<title> tag in an
HTML document is the main entry point for popular search engines including Google and Bing.
You can use it to both inform the end-user of your website and increase your SEO (search engine optimization) rankings with the search engines mentioned before.
<title> tag lives between the
<head> tags in an
<!DOCTYPE html> <html lang="en"> <head> <title>My website | Web-Crunch.com</title> </head> <body> ... </body> </html>
You won't see the contents of the
<title> tag render on the page but it does render in your browser's tab. This feature is useful for understanding where you are on a website as well as what website you are on if you are using a browser with multiple tabs open.
Additionally, you can provide real-time updates to the
<title> tag to inform users of updates taking place on the website they have already visited. This might include things like errors, status updates, notifications, and more. Some websites will go as far as updating both the favicon (the icon next to the title in your browser's tab) and the title when a change occurs.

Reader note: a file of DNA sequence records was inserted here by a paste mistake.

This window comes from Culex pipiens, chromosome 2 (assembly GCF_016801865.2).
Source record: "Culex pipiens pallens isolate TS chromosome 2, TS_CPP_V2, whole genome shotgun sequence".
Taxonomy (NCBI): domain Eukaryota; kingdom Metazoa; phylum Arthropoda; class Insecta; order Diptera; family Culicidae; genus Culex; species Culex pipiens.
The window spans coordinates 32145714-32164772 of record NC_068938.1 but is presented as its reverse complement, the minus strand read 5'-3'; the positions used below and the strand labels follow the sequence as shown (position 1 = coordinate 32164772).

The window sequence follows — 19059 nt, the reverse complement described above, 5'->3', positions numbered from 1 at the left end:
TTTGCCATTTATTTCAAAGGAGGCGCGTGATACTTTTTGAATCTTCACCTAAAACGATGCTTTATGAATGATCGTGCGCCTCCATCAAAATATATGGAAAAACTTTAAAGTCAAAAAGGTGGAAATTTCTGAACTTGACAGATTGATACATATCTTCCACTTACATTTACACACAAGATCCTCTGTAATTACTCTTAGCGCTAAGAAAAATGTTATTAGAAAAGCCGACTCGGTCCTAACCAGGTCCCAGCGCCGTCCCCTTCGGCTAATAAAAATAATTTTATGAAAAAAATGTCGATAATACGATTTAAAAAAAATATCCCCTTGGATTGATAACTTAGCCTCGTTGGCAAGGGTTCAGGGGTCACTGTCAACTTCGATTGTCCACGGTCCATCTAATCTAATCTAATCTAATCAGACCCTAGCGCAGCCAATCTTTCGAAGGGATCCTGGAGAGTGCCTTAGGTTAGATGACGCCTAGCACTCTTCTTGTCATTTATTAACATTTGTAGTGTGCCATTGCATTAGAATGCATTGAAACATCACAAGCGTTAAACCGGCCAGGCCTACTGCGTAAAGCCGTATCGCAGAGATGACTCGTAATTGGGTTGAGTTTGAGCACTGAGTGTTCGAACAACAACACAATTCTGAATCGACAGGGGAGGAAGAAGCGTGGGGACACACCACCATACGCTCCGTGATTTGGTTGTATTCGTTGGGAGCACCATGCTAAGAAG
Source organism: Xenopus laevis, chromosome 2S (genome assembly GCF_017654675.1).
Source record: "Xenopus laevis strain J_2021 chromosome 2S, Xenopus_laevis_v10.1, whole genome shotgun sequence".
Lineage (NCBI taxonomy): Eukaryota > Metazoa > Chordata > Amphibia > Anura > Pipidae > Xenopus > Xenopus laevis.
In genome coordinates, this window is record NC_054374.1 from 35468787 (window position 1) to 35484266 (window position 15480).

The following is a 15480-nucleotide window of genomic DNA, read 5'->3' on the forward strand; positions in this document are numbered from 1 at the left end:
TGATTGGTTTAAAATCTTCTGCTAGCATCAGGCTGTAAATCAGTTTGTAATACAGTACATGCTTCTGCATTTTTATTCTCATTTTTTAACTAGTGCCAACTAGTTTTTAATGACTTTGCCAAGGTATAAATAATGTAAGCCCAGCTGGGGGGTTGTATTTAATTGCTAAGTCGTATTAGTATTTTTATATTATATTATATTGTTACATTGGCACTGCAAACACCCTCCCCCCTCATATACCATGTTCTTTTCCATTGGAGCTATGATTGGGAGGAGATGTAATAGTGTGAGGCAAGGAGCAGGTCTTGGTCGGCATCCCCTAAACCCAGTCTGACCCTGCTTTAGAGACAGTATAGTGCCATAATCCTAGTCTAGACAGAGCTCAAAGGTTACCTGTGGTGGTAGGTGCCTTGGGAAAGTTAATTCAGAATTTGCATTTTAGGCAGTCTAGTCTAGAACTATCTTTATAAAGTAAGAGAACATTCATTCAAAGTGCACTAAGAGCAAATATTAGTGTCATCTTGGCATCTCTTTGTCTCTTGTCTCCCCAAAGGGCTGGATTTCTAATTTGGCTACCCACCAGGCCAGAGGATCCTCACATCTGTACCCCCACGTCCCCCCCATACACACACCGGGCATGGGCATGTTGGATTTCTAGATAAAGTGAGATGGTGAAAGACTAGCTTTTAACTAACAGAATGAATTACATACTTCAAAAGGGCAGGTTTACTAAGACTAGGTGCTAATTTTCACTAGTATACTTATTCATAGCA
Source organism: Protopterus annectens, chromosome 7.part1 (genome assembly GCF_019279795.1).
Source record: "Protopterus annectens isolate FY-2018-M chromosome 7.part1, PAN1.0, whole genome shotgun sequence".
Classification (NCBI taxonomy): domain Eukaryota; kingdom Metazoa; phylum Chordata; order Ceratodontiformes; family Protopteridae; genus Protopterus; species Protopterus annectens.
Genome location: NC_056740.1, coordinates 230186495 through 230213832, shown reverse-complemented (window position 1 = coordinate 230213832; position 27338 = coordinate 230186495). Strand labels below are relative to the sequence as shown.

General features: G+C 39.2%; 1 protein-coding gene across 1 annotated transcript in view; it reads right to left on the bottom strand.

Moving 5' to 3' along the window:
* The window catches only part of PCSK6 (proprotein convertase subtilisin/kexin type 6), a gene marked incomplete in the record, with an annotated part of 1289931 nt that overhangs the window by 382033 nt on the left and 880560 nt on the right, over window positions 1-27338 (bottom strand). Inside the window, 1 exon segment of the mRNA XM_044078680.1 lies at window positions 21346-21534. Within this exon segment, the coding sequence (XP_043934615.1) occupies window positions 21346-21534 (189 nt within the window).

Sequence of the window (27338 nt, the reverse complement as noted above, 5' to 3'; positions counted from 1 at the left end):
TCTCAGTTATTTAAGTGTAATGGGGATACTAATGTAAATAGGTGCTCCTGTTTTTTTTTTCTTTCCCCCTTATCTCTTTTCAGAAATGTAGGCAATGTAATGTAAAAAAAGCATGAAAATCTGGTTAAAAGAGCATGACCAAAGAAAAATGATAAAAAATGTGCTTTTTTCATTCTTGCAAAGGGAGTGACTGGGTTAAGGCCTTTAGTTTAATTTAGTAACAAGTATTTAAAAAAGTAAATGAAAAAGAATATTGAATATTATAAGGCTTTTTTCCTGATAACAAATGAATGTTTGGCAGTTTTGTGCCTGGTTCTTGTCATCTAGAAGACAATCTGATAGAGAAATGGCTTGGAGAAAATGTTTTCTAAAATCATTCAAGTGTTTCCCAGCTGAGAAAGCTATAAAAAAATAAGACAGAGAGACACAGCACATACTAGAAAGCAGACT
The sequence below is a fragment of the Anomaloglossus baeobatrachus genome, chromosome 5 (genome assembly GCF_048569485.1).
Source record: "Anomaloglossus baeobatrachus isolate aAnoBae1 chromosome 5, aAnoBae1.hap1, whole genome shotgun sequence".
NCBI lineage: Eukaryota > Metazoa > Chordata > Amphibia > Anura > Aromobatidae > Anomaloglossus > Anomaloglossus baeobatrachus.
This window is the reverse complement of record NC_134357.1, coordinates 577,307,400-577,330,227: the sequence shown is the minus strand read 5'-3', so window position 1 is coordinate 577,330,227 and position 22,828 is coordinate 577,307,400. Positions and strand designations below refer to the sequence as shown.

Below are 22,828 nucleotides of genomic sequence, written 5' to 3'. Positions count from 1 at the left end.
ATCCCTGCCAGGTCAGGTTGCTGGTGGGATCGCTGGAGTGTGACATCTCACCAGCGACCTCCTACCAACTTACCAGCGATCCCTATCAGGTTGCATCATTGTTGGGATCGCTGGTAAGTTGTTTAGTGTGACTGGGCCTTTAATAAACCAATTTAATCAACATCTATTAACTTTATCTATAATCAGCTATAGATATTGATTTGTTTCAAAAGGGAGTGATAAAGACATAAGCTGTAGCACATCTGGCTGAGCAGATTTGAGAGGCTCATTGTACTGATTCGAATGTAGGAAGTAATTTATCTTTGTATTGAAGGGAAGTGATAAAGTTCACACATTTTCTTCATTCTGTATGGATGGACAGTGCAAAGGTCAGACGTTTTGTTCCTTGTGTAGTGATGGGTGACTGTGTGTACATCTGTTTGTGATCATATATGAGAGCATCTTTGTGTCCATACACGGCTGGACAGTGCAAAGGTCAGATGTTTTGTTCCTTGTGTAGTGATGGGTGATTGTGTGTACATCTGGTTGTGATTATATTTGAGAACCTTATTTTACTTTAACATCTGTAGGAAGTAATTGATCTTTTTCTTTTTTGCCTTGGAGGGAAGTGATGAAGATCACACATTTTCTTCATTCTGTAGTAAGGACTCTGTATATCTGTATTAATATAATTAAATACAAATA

Besides real-time updates, having unique
<title> content on every page of your website will perform much better when people search on search engines. This allows search engines to properly index all the pages of your website which ultimately returns higher quality search results.
How you construct your
<title> tag contents can vary. You'll want the unique content first in line no matter which path you go.
<title>Blog: The blog of Andy Leverenz | web-crunch.com</title> <title>This is one good blog post title | web-crunch.com</title>
Here are some good guidelines to follow:
Avoid one or two-word titles. Use a descriptive phrase or a term-definition pairing for glossary or reference-style pages.
Search engines typically display about the first 55–60 characters of a page title. If you must use a longer title, make sure the important parts come earlier in the string of text.
Don't use "keyword blobs." If your title is just a list of words, algorithms often reduce your page's position in the search results.
Make your titles as unique as possible within your own site. Duplicate—or near-duplicate—titles can contribute to inaccurate search results.
I have a new free course coming out soon called Hello HTML & CSS. It's a course designed to help you learn HTML & CSS from scratch.